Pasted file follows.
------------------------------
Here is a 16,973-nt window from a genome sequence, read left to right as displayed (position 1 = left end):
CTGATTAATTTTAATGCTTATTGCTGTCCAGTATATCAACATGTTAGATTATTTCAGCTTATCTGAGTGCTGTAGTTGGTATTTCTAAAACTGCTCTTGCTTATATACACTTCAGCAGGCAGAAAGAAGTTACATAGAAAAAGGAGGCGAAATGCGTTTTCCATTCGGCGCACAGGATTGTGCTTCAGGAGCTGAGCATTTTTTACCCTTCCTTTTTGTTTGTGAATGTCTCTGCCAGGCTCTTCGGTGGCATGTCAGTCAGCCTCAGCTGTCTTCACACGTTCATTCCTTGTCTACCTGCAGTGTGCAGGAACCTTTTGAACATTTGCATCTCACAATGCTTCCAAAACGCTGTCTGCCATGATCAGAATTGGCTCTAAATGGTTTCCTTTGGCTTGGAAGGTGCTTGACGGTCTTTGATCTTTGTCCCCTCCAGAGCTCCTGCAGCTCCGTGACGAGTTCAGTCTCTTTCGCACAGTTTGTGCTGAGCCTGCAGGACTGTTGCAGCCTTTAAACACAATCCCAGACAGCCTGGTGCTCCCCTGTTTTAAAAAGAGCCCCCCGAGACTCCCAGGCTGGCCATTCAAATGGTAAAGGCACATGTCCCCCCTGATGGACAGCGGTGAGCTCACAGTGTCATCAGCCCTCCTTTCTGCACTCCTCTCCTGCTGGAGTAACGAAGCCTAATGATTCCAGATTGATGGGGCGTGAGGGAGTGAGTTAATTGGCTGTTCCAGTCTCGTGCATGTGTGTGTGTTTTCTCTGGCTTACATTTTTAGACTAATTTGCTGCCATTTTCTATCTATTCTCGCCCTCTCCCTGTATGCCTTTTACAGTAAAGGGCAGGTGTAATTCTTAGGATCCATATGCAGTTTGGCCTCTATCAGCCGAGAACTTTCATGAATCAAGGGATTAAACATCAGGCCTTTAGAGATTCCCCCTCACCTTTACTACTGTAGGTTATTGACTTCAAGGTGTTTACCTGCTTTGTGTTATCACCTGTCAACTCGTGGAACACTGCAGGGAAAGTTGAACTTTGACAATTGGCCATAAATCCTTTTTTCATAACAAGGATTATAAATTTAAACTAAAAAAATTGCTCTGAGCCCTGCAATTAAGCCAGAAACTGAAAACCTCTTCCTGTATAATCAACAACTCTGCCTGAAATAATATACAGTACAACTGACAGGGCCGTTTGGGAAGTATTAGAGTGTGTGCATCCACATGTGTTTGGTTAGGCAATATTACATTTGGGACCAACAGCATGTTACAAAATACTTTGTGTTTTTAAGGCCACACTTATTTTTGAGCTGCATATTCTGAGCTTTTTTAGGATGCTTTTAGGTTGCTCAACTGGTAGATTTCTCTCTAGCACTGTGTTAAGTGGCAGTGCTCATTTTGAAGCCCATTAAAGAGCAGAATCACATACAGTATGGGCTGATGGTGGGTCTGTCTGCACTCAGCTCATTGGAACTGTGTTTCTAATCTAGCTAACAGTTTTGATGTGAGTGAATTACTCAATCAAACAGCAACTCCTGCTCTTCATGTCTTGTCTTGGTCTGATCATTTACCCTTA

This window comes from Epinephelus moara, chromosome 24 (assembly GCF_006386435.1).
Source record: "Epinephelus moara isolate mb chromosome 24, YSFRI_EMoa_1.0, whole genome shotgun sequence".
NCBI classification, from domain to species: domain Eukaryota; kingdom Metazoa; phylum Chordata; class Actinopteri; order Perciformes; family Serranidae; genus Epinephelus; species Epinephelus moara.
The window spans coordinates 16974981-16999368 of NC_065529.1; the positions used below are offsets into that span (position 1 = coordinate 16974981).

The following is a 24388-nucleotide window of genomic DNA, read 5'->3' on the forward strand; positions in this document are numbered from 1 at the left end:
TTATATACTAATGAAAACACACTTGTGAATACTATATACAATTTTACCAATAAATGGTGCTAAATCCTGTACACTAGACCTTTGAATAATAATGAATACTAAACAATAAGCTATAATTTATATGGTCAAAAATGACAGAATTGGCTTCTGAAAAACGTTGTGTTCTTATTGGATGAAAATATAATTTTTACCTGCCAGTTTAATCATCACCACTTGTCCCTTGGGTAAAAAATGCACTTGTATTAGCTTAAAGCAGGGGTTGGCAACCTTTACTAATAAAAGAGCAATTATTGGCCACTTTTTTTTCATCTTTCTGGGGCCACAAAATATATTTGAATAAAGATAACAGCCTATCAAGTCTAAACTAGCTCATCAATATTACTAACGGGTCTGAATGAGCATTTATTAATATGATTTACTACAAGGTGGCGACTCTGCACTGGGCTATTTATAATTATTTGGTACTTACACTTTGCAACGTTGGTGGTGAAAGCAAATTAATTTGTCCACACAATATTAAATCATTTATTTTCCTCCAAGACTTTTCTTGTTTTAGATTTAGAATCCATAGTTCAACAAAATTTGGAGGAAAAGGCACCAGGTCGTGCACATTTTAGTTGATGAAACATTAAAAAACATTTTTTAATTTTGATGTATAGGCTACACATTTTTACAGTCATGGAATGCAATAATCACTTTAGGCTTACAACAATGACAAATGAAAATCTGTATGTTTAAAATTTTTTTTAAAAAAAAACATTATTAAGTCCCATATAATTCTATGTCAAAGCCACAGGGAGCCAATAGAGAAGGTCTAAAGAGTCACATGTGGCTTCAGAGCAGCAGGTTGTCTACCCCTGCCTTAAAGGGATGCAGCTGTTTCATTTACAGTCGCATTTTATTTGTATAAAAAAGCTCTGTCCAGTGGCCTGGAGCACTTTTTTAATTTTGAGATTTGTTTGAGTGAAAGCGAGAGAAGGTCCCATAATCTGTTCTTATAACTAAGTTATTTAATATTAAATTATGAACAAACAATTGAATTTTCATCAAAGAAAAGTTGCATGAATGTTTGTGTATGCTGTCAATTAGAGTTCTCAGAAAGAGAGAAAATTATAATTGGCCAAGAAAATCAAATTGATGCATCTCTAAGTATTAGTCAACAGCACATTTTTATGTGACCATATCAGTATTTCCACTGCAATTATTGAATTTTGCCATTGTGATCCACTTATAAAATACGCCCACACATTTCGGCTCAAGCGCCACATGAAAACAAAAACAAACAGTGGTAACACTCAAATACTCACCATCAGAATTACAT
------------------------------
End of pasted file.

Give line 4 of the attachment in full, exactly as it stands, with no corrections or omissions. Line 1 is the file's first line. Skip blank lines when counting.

Source record: "Epinephelus moara isolate mb chromosome 24, YSFRI_EMoa_1.0, whole genome shotgun sequence".